Introduction On Racism Epigraphs A History of the Pulps A B C D E F G H I J K L M N O P Q R S T U V W X Y Z
Glossary and Character Taxonomy Breakdown by Country of Origin Bibliography Table of Contents The Best of the Encyclopedia
JimGrim. JimGrim was created by “Talbot Mundy,” the pseudonym of William Lancaster Gribbon (Billy Blain, Anton Edwards, Athelstan King, Kirk Montgomery, Cotswold Ommony, K.C. Smith, Tros of Samothrace), and appeared in twenty-nine short stories and fourteen novels from 1921 to 1939, beginning with “The Adventure at El-Kerak” (Adventure (U.S.), Nov. 10, 1921).
James Schuyler "JimGrim" Grim is an American adventurer. During World War One he served with T.E. Lawrence, "doing the unseen, unsung spade-work” of British secret service work. After the war he was attached to British Intelligence. In that role he fights the enemies of the British empire. If an invasion of Palestine is planned by a group of renegade sheikhs, Grim will capture and kidnap the ringleader. If the Dome of the Rock is to be blown up by conspirators looking to start a war in the Middle East, Grim and a group of Sikhs (they often help Grim, or come to the rescue at the last moment) will take care of the group. If a native warlord, working from the hidden city of Petra, plans to invade Palestine, Grim will convince the warlord, through fair means and foul, not to.
At length Grim leaves the service of the British and strikes off on his own, as a professional adventurer, bankrolled by the mysterious and wealthy Meldrum Strange, who wants Grim and his friends to hunt down international criminals. His tasks remain strenuous and bloody. Grim and his friends go to Egypt, to the very heart of the Great Pyramid itself and the real tomb of Khufu; they go to India, where they encounter the evil agents of the Nine Unknown, a group of ruthless Tibetan fakirs whose mystic powers seem at first to be more than a match for Grim; and Grim and his friends go to northwest India, where Grim's friend Joan is kidnaped. In Tibet, where the group goes to rescue an old friend of Ramsden, the stories’ narrator, the group comes in conflict with the Black Lodge, a group of evil, occult-powered mystics. Grim’s comrade-in-arms Narayan Singh dies in battle in Tibet, and Grim begins to be trained in the mystic and occult by the White Lodge, the Black Lodge's opposite. In the final JimGrim story Grim and his friends confront the evil Tibetan Yellow Peril Dorje, who discovers a city full of Atlantean SCIENCE! buried in the Gobi Desert. Dorje uses this science and the weapons of Atlantis to try to CONQUER THE WORLD! But Dorje's organization is flawed, and after much bloodshed he is destroyed, his monastery blown up, and Grim within it. (That was not intended to be the end of the series; Mundy had plans for at least one more JimGrim novel, but Mundy died before he could write it)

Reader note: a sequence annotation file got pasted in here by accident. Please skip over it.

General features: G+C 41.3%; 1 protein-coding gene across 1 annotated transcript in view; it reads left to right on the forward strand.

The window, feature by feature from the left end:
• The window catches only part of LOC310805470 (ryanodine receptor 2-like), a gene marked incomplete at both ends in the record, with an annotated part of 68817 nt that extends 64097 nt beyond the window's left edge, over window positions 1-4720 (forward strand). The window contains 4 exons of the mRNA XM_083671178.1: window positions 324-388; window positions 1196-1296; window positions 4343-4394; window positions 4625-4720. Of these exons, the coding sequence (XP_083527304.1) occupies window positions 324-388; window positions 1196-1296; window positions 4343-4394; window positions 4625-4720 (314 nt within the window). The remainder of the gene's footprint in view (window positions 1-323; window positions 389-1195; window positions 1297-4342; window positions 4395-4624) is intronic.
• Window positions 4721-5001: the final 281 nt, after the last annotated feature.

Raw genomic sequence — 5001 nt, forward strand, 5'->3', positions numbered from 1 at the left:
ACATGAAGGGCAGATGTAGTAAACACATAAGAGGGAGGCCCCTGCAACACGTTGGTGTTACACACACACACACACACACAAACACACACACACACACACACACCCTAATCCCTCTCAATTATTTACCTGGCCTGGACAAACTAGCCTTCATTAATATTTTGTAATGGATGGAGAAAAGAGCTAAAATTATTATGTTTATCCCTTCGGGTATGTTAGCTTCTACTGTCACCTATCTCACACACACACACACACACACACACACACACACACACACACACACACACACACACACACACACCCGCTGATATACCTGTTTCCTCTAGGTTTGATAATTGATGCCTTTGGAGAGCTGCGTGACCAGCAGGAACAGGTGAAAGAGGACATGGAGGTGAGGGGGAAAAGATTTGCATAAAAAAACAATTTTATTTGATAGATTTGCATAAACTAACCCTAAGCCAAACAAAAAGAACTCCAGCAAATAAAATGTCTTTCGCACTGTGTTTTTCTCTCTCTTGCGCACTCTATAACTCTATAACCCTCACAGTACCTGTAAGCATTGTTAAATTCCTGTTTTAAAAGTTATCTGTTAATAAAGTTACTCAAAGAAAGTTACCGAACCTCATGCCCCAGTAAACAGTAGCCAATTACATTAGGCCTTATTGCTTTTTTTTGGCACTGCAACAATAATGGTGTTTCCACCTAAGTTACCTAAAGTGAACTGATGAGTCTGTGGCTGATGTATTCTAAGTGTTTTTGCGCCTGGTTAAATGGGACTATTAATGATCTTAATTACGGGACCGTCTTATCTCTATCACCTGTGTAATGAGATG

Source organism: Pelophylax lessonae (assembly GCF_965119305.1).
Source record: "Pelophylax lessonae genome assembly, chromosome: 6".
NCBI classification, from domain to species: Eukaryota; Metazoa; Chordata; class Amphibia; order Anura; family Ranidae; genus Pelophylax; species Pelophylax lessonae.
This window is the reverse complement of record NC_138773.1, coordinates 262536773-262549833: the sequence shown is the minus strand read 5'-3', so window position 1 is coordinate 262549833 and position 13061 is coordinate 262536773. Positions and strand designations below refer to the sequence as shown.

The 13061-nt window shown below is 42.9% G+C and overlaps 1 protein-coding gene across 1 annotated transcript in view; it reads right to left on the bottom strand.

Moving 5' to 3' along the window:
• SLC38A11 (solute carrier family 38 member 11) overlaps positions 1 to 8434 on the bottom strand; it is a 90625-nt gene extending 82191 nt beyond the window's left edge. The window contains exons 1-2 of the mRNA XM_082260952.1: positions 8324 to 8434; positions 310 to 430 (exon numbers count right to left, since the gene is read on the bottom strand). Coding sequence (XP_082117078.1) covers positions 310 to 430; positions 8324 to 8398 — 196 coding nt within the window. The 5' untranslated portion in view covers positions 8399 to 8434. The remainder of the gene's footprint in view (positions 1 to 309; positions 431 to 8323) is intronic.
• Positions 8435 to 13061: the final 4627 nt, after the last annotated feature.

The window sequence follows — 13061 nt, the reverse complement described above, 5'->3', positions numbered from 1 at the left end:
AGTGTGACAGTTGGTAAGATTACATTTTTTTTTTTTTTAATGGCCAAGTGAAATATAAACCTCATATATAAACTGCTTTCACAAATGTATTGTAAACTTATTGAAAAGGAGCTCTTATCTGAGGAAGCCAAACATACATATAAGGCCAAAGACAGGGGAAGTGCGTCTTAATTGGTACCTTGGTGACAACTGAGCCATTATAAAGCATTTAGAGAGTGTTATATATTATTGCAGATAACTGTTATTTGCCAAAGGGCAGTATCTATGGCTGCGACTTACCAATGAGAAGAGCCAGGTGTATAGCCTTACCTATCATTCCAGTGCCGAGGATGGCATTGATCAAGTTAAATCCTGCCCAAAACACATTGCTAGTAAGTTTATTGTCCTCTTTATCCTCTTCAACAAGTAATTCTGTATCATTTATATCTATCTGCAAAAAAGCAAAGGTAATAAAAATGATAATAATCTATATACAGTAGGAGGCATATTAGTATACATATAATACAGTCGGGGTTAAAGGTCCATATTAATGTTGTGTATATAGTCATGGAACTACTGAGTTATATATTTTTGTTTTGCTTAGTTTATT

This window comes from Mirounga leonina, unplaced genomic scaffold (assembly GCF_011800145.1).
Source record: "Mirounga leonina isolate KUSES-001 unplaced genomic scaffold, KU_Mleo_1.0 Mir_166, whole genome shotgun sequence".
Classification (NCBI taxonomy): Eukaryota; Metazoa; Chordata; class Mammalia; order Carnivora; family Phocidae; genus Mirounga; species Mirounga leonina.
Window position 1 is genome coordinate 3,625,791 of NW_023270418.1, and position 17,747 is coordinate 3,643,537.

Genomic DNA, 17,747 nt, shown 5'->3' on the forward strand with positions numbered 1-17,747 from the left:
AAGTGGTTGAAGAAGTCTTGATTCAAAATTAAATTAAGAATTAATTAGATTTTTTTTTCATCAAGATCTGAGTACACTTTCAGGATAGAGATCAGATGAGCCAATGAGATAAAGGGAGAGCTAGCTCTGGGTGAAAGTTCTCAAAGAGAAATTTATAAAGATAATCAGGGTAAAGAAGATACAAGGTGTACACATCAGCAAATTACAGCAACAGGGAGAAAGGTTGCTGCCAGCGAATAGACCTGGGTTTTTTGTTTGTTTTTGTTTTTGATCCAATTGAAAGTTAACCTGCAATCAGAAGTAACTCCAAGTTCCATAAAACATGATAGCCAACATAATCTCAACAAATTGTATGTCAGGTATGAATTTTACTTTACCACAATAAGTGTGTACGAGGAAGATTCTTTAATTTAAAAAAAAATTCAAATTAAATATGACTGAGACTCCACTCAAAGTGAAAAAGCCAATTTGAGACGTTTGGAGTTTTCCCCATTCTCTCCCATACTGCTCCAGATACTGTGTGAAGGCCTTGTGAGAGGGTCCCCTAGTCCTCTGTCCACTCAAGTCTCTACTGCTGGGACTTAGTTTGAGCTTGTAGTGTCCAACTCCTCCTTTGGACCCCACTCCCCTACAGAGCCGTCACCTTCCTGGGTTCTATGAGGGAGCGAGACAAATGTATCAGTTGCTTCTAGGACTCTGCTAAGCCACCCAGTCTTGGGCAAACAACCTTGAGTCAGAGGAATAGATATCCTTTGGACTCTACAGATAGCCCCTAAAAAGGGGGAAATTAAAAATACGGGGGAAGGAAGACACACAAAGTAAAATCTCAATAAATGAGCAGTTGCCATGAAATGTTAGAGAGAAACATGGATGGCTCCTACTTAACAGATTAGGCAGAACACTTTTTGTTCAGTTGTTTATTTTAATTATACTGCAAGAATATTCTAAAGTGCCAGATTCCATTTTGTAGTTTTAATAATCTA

Grim is assisted in his adventures by a select few friends: Ramsden, the narrator, a very strong and large American big game hunter; Narayan Singh, the ferocious, turbaned Sikh warrior and veteran of World War One; Chullunder Ghose, the fat Indian Con Man, spy, and figurative son of Rudyard Kipling’s Hurree Chunder Mookerjee; and Joan Angela Leich, a rich, smart, spunky woman of 23 and an old friend of Grim's.
Grim is of average height, very strong, with large hands, dark skin, and grey-blue eyes. He is fluent in a number of languages, sympathetic to the Arabs and Indians among whom he works, and is an excellent agent and handler of agents. He is unflappable and ruthless in pursuit of his tasks, but not exploitative. Those who work under him are always aware of the risks he is going to put them through.
* I'm including the JimGrim stories and novels in the Best of the Encyclopedia category because they are among the foremost examples of fun pulp adventure published in the 1920s and 1930s. Whether they are racist or not I'll leave to others to decide; for every one stereotypical bad Tibetan or Indian character there are three that are unstereotypical and good. But what is certain is how much fun the stories and novels are, how much they are examples of High Pulp (The Nine Unknown! The Black and White Lodges! The weapons of Atlantis!), how enjoyable and unique Chullunder Ghose is, how far-flung and worldly the stories are, and of course how heroic JimGrim and his pals are. Big fun in the High Pulp style.
Table of Contents / Annotations / Blog / Books / Patreon / Twitter / Contact me